Most furniture is finished only on the outside exposed surfaces. Open up a chest of drawers made 100 years ago or 200 years ago and clearly there was no finished used on the inside surfaces. It seems finish is only needed on surfaces exposed to the elements.


Pause and consider the world of about 1900, those guns and furniture and other finished wood articles were born to.

The Morgans and the Vanderbilts, didn't have air conditioning, and had no way to regulate the humidity in their homes in the summer. The wealthiest people with electricity might have had a small electric fan. In the winter, wood and coal heat sapped the humidity out of the indoor air. Gun safes, were closets. Closets, often were pieces of furniture called wardrobes.

Guns were transported to the fields and trap arenas in carriages, buggies, on horseback, and on railroad cars. The best express cars were heated, but none were cooled or humidity regulated.

If there ever was a need to seal wood on the inside of furniture and gun stocks to the elements, our great great grandfathers had a reason to do it. The biggest difference between where the furniture and the guns slept and the outside was there was no rain, snow, or bitter cold inside homes.

Maybe, it was such a losing battle they didn't make the attempt. Super glue and polyurethanes were way in the future, and mostly they had boiled linseed oil, shellac, lacquer, and varnish, to finish the outsides of the wood. Those weren't really true sealers against the elements, even had they finished the inside of the wood.

And also consider the care that had to be given to any firearm that survived in decent shape for us to own. All ammo was corrosive. Synthetic gun oils didn't exist. When a gun got wet, it had to be taken apart and inside from the wet, and dried out and oiled, or it became a rusted mess.

Even forty years ago, well into the WD 40 era, when I was away at college for even a month or so, rust might start to bloom on the metal parts of my guns hanging in a farm house with no air conditioning, and wood heat in the winter.

So not only did it save labor and money to leave the insides of the wood products unfinished, and it was the traditional way to do it, even if our ancestors had tried to seal the insides, they didn't have the ability then, to even seal the outsides of the wood. The finish, was just that, a finish given to the walnut, pretty to look at, and not anymore proof to the elements than the owners.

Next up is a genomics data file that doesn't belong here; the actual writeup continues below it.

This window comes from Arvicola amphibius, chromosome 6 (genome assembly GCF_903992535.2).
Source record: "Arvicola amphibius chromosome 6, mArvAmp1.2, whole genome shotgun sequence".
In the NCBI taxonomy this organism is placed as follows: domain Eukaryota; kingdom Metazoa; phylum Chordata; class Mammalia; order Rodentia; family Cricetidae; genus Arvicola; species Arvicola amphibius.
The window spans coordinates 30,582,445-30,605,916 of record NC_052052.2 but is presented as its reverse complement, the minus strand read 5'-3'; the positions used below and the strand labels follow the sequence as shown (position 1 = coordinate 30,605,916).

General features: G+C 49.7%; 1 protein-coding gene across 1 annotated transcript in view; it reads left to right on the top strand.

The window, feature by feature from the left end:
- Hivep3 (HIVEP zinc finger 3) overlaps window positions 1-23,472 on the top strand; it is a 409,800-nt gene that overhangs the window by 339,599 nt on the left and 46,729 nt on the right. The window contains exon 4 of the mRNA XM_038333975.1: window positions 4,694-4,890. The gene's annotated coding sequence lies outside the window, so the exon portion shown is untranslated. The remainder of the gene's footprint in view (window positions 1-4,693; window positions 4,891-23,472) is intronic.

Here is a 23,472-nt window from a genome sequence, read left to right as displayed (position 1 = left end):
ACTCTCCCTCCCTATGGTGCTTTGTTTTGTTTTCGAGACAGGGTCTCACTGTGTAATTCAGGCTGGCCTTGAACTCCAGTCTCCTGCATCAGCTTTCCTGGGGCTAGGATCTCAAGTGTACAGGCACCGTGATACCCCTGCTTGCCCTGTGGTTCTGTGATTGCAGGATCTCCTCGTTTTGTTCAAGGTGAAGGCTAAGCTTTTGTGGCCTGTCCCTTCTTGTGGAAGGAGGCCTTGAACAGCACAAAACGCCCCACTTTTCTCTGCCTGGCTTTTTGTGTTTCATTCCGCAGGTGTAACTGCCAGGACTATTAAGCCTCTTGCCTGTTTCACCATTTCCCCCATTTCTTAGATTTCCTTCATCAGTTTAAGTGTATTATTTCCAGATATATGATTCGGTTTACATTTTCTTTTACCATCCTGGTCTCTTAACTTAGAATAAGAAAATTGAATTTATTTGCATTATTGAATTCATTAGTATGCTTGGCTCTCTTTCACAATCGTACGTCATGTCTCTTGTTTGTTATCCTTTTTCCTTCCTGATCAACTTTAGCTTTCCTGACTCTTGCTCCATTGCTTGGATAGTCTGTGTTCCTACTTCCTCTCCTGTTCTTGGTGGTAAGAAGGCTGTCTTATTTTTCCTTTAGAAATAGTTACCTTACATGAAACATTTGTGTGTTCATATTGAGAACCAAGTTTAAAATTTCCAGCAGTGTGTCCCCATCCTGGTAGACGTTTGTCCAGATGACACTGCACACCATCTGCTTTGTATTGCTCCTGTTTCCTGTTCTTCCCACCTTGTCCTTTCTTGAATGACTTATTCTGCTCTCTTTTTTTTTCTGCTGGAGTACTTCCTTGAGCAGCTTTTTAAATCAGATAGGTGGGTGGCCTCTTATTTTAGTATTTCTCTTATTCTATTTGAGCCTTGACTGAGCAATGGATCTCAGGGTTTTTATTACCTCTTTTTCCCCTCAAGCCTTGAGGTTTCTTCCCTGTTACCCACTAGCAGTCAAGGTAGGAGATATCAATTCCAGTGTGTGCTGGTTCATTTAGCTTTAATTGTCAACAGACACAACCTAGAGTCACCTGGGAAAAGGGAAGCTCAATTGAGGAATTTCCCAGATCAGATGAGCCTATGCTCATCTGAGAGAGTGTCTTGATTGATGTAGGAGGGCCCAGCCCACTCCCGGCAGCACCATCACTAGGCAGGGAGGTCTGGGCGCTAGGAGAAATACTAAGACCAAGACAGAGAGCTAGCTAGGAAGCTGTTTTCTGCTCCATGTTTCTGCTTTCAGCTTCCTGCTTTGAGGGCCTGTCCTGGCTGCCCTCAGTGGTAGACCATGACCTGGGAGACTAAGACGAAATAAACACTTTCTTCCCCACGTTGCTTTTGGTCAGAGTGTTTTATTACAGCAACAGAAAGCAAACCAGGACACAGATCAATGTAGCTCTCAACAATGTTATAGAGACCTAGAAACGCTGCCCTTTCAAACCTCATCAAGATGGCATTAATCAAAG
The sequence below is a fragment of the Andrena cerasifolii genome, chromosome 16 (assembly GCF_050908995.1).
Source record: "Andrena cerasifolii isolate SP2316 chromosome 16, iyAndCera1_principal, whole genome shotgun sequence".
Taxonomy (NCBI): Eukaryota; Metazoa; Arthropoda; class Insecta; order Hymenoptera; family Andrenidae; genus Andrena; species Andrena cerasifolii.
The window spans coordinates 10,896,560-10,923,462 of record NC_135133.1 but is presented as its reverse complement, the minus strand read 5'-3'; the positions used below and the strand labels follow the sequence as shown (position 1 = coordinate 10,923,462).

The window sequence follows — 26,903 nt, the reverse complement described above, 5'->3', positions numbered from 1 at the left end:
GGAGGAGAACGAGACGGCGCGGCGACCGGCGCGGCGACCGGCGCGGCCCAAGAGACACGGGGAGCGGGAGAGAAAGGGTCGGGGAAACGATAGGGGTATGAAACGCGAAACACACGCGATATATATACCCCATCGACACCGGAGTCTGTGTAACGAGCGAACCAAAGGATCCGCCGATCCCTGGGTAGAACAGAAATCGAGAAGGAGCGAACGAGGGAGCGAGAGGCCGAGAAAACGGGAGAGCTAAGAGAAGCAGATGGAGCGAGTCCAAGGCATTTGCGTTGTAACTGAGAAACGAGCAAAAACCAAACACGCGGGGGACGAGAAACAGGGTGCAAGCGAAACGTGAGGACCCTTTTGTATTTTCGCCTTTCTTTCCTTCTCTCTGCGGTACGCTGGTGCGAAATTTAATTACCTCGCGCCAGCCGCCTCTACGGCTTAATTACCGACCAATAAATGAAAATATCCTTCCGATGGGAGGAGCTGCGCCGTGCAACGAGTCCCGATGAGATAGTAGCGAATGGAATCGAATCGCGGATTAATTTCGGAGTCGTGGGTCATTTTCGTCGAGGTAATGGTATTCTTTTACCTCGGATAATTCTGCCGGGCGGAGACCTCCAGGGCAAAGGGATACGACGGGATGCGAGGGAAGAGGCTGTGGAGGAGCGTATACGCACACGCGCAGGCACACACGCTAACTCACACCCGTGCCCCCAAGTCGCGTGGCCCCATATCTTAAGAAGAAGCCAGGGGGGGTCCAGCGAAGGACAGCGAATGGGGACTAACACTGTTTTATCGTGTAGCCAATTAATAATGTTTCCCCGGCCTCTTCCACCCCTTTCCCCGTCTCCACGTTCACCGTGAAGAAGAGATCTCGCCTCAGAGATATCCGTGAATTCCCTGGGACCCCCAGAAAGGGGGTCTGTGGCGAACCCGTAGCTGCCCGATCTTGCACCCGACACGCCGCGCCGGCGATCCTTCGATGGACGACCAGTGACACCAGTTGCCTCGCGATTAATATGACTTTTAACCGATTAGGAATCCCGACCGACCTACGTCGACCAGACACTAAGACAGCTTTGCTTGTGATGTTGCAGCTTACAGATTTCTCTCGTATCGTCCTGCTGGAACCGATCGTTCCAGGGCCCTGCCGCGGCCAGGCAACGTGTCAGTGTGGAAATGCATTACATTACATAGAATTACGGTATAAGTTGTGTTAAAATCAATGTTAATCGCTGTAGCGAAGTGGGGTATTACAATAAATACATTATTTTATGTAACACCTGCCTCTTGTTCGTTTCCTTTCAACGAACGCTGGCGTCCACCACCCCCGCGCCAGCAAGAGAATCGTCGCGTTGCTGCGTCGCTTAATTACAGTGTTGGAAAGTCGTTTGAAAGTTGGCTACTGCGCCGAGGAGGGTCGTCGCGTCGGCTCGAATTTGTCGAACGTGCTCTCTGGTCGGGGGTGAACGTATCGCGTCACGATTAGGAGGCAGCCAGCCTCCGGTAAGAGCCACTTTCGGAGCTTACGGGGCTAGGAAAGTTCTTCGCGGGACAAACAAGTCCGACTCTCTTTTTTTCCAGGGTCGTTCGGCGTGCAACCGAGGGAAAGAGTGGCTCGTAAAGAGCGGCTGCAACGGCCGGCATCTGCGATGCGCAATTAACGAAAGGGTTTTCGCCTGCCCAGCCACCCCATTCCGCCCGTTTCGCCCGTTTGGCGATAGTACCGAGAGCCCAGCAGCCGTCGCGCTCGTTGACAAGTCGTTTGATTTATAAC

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Originally Posted By: 992B
....consider the care that had to be given to any firearm that survived in decent shape for us to own. All ammo was corrosive. Synthetic gun oils didn't exist. When a gun got wet, it had to be taken apart and inside from the wet, and dried out and oiled, or it became a rusted mess....

....So not only did it save labor and money to leave the insides of the wood products unfinished, and it was the traditional way to do it, even if our ancestors had tried to seal the insides, they didn't have the ability then, to even seal the outsides of the wood....

Bubba does get into guns here and there, but I'm not so sure antique guns are so delicate. I believe a careful and qualified takedown cleaning was the rare exception rather than the rule for surviving antique and other classic sporting arms. When it comes to labor and money, I believe this was an era of small shops hammering out rough damascus stock that require multiple more labor intensive steps to become barrels. Then, the gunmaker was just getting started with a pile of rough materials. Most engraving was trade work. It could be a consideration that the relative cost of labor was nowhere near as significant as it is today.

Best guns were a definite classification cut above, but compared to what's demanded today, fit and finish of classic guns is often expedient. Wood swelling, shrinkage and slight gaps around inletting seems to have been understood and accepted by customers. Very poor grain in the wrist of many modern best guns seems to be a modern demand of some modern concepts of aesthetics, and likely not what a trade worker might have done a hundred plus years ago.

New growth clear cut stumps rot away relatively quickly. Old growth logs can sit in a river for a hundred and fifty years, get drug out by a good old boy, and sawn into pristine stock that sells for a multi times premium over standard hardwood stock. I'm not saying I mind at all that someone decides to use modern sealers on the head of their stock, but if I can spot signs of it, that sends up red flags in my mind about why it was done and what else was fiddled with.